Erosion will go on and with a rise of 1-2 mm/year, although this is a small rise, the impact increases. The energy of a wave is exponential (second power) with the height.

        Thanks, JJM. Although the sea level is rising a few mm per year, in general the wave height is staying roughly the same. By that I mean that there is no evidence that the storms are getting stronger.
        ATheoK, thanks for the sea level chart. In the South Pacific, when anchoring offshore of an island you’ll often find what’s called the “20 fathom shelf”. This is a roughly level section of ocean floor in the otherwise steep dropoff in depth away from the island.
        A fathom is a curious measure, six feet. The 20-fathom shelf in the underwater profile of the island is a result of the wave action of thousands of years of ocean levels down 120 feet below their current level. The waves cut a notch in the face of the islands, still visible in some places.
        w.

    • ‘A generation ago, the island was 1,300 acres; today, it is 1,100’
      Ok, let’s see. 25 years, 2mm/year. That sounds like 5cm to me. Basically, National Geographic is saying that 15% of the island’s surface was lying less than 5cm above water, and has now disappeared. *shakes head*

      • Willis, above, identified the island as currently being about 1307 acres.
        It was the “National Geografique folks say the following:” that claim 1,100 acres remain. No verification by the allegedly geographical society, just blind acceptance of rumors.

    • It was probably linked from this site somewhere, but I recall NASA self claiming refugee status at the cape (Canaveral) due to sea level rise. Interestingly the cape itself is a barrier island and the lighthouse was moved back over a mile in 1894 due to shifting sand of the point it was originally constructed on.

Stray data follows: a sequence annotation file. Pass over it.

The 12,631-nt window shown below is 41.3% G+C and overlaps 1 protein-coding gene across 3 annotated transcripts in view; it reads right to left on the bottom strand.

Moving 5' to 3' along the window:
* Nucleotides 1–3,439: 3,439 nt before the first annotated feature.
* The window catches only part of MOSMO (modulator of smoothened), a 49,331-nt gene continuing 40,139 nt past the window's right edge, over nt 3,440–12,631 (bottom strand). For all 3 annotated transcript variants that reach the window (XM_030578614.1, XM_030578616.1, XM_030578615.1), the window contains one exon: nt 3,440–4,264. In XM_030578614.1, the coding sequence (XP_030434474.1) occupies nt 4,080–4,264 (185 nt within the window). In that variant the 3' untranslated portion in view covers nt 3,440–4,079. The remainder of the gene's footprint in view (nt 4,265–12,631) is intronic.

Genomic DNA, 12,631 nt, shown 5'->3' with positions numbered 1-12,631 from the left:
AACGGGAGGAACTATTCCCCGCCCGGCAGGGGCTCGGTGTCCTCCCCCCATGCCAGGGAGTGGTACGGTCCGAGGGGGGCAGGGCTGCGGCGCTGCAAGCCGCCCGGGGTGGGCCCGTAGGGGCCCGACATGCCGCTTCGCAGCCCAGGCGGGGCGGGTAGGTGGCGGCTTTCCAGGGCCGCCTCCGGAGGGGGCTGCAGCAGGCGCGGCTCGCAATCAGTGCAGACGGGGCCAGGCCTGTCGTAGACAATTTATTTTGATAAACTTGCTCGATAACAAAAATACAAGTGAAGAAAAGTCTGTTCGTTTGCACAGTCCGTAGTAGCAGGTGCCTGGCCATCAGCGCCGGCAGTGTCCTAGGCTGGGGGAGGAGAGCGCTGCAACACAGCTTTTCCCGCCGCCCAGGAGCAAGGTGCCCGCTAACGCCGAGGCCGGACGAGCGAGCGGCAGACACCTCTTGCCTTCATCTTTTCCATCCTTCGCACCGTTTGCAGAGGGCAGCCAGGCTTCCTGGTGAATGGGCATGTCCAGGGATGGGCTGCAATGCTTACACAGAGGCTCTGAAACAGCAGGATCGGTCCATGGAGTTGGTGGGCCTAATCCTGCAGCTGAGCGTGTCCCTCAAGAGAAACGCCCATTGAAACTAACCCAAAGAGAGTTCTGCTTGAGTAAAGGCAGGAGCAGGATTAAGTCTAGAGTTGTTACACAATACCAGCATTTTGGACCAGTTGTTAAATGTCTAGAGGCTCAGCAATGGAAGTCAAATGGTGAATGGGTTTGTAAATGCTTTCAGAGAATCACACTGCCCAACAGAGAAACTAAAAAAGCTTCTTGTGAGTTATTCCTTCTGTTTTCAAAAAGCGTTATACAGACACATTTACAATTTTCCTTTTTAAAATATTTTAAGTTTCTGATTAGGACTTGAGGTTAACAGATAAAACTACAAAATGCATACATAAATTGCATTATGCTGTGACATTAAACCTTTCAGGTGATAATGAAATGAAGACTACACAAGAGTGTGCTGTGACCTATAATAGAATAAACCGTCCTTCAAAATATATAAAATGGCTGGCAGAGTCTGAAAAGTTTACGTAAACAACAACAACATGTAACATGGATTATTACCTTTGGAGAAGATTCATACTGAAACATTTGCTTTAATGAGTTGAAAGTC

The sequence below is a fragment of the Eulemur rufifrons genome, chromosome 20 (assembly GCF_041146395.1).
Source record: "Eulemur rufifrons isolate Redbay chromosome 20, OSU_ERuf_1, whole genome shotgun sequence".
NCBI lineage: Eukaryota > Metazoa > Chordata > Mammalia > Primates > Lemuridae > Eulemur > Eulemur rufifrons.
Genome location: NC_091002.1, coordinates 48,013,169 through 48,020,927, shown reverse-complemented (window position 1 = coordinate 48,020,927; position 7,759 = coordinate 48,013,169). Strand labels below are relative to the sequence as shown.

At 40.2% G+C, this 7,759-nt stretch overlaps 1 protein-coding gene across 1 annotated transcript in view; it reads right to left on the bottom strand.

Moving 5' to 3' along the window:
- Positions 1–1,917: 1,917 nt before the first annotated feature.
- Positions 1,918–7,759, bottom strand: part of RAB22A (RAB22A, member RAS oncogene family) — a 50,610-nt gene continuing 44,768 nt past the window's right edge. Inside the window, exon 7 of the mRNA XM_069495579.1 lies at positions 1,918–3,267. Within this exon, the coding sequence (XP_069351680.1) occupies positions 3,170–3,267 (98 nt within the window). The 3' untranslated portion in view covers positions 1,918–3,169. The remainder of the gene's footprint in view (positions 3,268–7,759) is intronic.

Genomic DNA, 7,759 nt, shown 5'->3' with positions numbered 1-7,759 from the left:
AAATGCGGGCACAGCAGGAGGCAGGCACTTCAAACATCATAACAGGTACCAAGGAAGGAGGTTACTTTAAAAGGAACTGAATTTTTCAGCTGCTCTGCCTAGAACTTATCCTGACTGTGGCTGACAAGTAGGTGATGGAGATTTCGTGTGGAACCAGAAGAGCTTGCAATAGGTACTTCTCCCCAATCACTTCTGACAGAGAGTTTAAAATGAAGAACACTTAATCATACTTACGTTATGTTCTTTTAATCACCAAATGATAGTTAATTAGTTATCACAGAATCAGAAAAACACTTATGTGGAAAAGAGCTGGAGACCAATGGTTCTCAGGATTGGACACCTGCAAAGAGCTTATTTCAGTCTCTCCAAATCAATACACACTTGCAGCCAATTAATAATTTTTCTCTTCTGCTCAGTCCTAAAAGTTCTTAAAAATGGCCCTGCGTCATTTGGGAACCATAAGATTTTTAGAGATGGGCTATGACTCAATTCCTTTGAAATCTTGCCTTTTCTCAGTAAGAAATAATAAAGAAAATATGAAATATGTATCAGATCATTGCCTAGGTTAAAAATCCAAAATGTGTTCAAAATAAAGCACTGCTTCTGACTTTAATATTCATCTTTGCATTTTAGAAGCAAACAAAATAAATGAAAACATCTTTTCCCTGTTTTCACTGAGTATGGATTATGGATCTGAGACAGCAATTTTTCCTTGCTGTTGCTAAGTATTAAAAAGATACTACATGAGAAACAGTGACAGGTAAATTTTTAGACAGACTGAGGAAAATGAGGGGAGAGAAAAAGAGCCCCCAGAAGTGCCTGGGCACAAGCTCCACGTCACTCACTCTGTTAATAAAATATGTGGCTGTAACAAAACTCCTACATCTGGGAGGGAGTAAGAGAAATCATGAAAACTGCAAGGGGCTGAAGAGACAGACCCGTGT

So far as I know 60 odd years and no launch pads have been harmed by rising tides.

  3. Pro tip for future real estate investors, if your candidate property isn’t any higher elevation than a neighboring area identified as “Low Point”, that might be a red flag.

  4. References to “climate change” and sea level rise causing impacts on people and wildlife are becoming increasingly common.
    I have noted that such references are now tossed into discussions almost as an aside…not discussed, or qualified, or explained in any way…just stated is if such assertions are factual.
    To the average uninformed and scientifically uneducated person, such constant lies must now be indistinguishable from reality.
    “A lie repeated often enough will become the truth” is not literally true but, in the minds of the gullible and credulous, it might as well be.